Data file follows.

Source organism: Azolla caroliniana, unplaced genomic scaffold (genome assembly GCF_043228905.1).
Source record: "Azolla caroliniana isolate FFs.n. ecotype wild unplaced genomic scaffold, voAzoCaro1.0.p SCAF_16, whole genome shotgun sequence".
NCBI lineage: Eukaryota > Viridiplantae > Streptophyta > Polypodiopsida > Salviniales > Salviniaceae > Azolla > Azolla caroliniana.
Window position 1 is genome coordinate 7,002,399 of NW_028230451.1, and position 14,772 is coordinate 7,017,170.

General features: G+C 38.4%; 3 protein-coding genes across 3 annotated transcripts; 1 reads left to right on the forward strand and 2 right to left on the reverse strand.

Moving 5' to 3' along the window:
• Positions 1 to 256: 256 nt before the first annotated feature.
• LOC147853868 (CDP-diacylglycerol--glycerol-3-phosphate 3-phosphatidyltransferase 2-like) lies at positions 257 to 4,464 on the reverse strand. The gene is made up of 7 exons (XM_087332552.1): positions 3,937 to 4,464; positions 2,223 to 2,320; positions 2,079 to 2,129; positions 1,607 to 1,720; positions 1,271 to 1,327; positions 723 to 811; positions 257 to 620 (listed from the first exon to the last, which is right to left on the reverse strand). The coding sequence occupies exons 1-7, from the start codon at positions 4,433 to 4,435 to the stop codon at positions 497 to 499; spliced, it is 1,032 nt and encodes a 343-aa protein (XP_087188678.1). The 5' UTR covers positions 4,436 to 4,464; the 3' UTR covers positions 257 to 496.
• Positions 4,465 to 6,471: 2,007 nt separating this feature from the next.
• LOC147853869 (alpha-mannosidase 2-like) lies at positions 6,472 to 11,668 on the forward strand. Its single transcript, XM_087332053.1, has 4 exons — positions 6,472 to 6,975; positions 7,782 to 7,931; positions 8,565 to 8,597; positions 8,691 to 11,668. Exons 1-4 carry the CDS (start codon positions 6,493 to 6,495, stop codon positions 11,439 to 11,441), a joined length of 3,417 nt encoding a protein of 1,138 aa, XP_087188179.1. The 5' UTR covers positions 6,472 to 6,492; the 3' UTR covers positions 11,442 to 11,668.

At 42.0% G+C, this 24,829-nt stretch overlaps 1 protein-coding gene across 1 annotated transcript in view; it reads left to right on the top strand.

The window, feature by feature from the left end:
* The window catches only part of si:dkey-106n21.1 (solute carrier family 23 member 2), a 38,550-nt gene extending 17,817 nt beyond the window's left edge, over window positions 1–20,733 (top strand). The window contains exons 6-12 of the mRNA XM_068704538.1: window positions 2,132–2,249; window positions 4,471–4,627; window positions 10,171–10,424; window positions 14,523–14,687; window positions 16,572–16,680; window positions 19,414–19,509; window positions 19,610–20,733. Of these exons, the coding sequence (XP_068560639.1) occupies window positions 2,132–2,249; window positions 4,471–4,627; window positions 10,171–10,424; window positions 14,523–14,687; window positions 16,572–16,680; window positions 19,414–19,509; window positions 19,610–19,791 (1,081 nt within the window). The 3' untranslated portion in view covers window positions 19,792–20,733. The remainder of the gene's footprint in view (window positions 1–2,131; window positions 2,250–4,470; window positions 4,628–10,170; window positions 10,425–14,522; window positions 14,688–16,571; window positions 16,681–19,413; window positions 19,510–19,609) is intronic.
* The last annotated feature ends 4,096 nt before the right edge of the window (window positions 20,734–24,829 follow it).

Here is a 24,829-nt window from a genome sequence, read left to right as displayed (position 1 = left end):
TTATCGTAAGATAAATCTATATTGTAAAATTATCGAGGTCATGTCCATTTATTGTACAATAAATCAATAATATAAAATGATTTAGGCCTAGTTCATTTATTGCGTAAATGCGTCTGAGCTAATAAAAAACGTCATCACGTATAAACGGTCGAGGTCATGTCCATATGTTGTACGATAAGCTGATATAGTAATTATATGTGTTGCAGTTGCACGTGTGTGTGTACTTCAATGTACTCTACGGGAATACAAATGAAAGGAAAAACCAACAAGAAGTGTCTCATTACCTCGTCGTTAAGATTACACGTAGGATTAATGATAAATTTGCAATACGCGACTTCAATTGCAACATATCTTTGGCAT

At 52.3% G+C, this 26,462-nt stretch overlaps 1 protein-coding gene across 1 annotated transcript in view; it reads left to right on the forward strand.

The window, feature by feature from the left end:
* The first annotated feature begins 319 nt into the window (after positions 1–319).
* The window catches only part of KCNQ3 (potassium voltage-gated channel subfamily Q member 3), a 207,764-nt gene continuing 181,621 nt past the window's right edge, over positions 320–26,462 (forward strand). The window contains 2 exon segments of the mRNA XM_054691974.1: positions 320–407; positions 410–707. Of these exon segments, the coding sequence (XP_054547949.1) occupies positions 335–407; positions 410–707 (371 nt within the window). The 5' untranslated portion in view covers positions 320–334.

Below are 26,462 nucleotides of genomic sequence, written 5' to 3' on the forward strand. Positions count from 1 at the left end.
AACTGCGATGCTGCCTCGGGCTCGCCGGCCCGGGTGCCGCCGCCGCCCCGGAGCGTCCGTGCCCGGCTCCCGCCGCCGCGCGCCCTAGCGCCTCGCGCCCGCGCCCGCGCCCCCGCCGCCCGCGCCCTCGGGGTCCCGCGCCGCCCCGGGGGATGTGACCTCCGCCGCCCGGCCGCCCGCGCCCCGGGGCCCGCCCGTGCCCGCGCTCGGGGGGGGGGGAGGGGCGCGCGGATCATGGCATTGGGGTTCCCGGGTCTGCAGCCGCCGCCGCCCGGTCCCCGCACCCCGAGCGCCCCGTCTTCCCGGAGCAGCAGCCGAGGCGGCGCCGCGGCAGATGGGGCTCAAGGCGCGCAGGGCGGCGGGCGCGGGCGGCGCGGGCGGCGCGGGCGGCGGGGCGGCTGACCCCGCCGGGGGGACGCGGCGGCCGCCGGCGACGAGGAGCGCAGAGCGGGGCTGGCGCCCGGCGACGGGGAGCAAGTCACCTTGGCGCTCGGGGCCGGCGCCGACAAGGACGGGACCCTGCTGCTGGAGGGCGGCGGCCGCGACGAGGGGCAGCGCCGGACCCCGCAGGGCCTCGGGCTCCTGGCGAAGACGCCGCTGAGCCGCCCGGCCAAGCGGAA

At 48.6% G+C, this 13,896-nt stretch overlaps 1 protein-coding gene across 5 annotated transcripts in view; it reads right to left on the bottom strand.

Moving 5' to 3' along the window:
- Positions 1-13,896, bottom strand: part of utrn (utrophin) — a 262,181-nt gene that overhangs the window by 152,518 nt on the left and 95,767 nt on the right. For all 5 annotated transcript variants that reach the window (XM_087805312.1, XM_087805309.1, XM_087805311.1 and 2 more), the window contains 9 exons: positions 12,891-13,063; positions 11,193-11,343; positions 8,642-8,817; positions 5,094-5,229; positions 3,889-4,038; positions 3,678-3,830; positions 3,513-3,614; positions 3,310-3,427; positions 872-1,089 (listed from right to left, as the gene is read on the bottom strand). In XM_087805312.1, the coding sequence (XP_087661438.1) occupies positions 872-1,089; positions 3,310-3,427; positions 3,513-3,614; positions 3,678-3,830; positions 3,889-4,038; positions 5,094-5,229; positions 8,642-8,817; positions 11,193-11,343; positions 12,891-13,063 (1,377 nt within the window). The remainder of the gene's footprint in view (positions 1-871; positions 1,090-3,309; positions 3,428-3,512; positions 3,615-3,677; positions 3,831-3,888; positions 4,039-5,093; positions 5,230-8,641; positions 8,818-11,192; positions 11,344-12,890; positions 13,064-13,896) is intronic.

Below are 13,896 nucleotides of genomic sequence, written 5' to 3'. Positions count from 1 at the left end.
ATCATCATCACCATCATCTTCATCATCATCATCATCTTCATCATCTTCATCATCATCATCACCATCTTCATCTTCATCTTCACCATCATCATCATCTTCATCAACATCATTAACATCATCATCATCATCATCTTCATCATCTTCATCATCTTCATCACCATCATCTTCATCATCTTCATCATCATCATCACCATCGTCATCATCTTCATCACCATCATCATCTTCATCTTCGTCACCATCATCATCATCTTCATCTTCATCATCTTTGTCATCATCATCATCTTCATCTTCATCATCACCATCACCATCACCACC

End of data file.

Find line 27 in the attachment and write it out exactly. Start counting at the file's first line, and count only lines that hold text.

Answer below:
ATCATCATCACCATCATCTTCATCATCATCATCATCTTCATCATCTTCATCATCATCATCACCATCTTCATCTTCATCTTCACCATCATCATCATCTTCATCAACATCATTAACATCATCATCATCATCATCTTCATCATCTTCATCATCTTCATCACCATCATCTTCATCATCTTCATCATCATCATCACCATCGTCATCATCTTCATCACCATCATCATCTTCATCTTCGTCACCATCATCATCATCTTCATCTTCATCATCTTTGTCATCATCATCATCTTCATCTTCATCATCACCATCACCATCACCACC